New flash point in sex ed: gay issues

Skirmishes include one in Massachusetts, where a health-education bill has ignited debate among parents.

By , Staff writer of The Christian Science Monitor

When David Parker opened up the book "Who's in a Family?" given to his 5-year-old son last year at Estabrook Elementary School, he was livid.

The school said the book, which portrays contemporary family structures including those headed by same-sex parents, was part of a broader array of materials intended to promote diversity in the Lexington, Mass., school district. But to Mr. Parker and his supporters, the book is part of a "homosexual agenda" inappropriately peddled in the classroom.

His fight in Massachusetts has become a rallying call among conservatives, some radical, across the country. Last summer, the Westboro Baptist Church from Kansas came to Lexington to picket outside its schools and churches. In the fall, Parker visited Maine in support of a religious group trying to overturn a law banning discrimination in places such as work because of sexual orientation.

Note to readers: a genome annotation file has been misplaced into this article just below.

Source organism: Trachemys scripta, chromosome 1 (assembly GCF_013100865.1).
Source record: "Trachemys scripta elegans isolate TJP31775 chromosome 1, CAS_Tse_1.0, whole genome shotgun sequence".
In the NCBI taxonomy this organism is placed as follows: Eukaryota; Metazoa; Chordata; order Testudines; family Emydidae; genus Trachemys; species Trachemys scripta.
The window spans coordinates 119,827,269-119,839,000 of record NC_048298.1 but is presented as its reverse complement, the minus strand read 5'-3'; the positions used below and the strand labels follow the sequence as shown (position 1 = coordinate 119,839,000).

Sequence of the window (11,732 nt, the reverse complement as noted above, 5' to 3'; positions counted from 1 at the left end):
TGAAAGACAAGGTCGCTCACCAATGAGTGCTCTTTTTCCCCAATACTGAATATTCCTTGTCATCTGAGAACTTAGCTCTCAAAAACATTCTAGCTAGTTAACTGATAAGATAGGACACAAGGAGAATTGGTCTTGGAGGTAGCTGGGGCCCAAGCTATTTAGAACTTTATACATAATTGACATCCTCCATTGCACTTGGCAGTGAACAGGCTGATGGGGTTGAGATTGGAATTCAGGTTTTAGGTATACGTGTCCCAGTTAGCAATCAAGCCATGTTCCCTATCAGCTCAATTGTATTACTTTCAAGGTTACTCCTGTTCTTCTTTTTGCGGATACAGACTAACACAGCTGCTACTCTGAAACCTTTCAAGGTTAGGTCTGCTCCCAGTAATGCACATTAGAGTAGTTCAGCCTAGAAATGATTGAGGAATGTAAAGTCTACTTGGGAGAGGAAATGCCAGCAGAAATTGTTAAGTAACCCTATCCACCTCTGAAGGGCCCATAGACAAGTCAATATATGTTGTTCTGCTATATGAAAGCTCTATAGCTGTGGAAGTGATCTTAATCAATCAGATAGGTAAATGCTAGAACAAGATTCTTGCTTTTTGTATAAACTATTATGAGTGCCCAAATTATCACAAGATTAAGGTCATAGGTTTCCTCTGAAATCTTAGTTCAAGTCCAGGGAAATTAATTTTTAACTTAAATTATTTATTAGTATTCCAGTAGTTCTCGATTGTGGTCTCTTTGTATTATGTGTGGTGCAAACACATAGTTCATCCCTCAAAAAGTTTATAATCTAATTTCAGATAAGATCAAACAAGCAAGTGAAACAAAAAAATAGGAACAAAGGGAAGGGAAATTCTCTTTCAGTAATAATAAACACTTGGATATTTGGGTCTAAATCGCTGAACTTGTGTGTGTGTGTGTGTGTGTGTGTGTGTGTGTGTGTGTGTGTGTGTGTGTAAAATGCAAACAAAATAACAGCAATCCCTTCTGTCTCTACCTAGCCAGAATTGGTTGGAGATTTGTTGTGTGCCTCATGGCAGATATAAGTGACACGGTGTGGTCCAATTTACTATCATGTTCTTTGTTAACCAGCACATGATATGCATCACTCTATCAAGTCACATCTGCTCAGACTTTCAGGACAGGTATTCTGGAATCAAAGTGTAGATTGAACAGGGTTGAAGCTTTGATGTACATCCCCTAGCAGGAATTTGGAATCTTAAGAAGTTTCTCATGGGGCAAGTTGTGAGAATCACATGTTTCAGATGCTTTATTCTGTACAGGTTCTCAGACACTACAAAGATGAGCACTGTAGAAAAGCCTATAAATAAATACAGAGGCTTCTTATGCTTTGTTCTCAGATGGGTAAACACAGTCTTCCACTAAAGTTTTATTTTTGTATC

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But nowhere has he been more galvanizing than in the arena of sex education. He is at the center of opposition to a new bill in Massachusetts that would lift the status of health classes, including sex education, to that of science, math, and other core subjects.

State codification to teach about homosexuality will only embolden gay rights advocates, he says. "They are trying to force their own views, views that are controversial in the adult world, upon young children."

His opponents maintain that in a changing world, in which same-sex couples can legally marry in Massachusetts and gay coupling is broadcast on prime-time TV, comprehensive education is crucial to end discrimination and create safe schools.

The debate here echoes disputes in other towns, from Montgomery County, Md., to Spokane, Wash.